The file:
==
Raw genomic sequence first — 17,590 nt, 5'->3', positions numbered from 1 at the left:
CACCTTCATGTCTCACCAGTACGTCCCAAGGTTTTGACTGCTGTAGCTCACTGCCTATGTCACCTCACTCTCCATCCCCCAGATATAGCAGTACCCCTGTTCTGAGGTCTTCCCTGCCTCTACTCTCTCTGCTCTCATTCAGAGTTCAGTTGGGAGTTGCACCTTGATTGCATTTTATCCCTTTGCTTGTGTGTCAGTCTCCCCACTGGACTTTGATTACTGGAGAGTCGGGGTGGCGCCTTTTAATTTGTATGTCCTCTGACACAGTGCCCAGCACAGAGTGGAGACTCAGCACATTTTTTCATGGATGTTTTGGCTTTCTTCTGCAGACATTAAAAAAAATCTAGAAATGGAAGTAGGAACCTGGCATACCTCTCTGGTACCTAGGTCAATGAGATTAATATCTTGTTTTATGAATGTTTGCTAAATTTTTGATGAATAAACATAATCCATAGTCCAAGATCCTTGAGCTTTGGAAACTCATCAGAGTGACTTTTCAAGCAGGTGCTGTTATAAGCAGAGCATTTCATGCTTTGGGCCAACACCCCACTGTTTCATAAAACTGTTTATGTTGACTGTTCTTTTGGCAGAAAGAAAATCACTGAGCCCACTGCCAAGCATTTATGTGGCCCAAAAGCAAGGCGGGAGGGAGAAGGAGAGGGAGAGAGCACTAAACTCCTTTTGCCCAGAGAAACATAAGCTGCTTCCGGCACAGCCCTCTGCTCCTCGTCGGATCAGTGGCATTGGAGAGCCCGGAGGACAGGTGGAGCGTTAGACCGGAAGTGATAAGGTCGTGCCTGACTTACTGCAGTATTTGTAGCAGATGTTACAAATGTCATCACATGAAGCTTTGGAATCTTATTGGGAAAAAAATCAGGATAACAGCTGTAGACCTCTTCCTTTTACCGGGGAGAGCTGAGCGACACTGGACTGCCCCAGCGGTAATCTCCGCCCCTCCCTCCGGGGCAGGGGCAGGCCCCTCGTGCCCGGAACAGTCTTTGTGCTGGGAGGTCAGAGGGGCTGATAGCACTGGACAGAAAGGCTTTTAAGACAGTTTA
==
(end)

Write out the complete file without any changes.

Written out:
Raw genomic sequence first — 17,590 nt, 5'->3', positions numbered from 1 at the left:
CACCTTCATGTCTCACCAGTACGTCCCAAGGTTTTGACTGCTGTAGCTCACTGCCTATGTCACCTCACTCTCCATCCCCCAGATATAGCAGTACCCCTGTTCTGAGGTCTTCCCTGCCTCTACTCTCTCTGCTCTCATTCAGAGTTCAGTTGGGAGTTGCACCTTGATTGCATTTTATCCCTTTGCTTGTGTGTCAGTCTCCCCACTGGACTTTGATTACTGGAGAGTCGGGGTGGCGCCTTTTAATTTGTATGTCCTCTGACACAGTGCCCAGCACAGAGTGGAGACTCAGCACATTTTTTCATGGATGTTTTGGCTTTCTTCTGCAGACATTAAAAAAAATCTAGAAATGGAAGTAGGAACCTGGCATACCTCTCTGGTACCTAGGTCAATGAGATTAATATCTTGTTTTATGAATGTTTGCTAAATTTTTGATGAATAAACATAATCCATAGTCCAAGATCCTTGAGCTTTGGAAACTCATCAGAGTGACTTTTCAAGCAGGTGCTGTTATAAGCAGAGCATTTCATGCTTTGGGCCAACACCCCACTGTTTCATAAAACTGTTTATGTTGACTGTTCTTTTGGCAGAAAGAAAATCACTGAGCCCACTGCCAAGCATTTATGTGGCCCAAAAGCAAGGCGGGAGGGAGAAGGAGAGGGAGAGAGCACTAAACTCCTTTTGCCCAGAGAAACATAAGCTGCTTCCGGCACAGCCCTCTGCTCCTCGTCGGATCAGTGGCATTGGAGAGCCCGGAGGACAGGTGGAGCGTTAGACCGGAAGTGATAAGGTCGTGCCTGACTTACTGCAGTATTTGTAGCAGATGTTACAAATGTCATCACATGAAGCTTTGGAATCTTATTGGGAAAAAAATCAGGATAACAGCTGTAGACCTCTTCCTTTTACCGGGGAGAGCTGAGCGACACTGGACTGCCCCAGCGGTAATCTCCGCCCCTCCCTCCGGGGCAGGGGCAGGCCCCTCGTGCCCGGAACAGTCTTTGTGCTGGGAGGTCAGAGGGGCTGATAGCACTGGACAGAAAGGCTTTTAAGACAGTTTA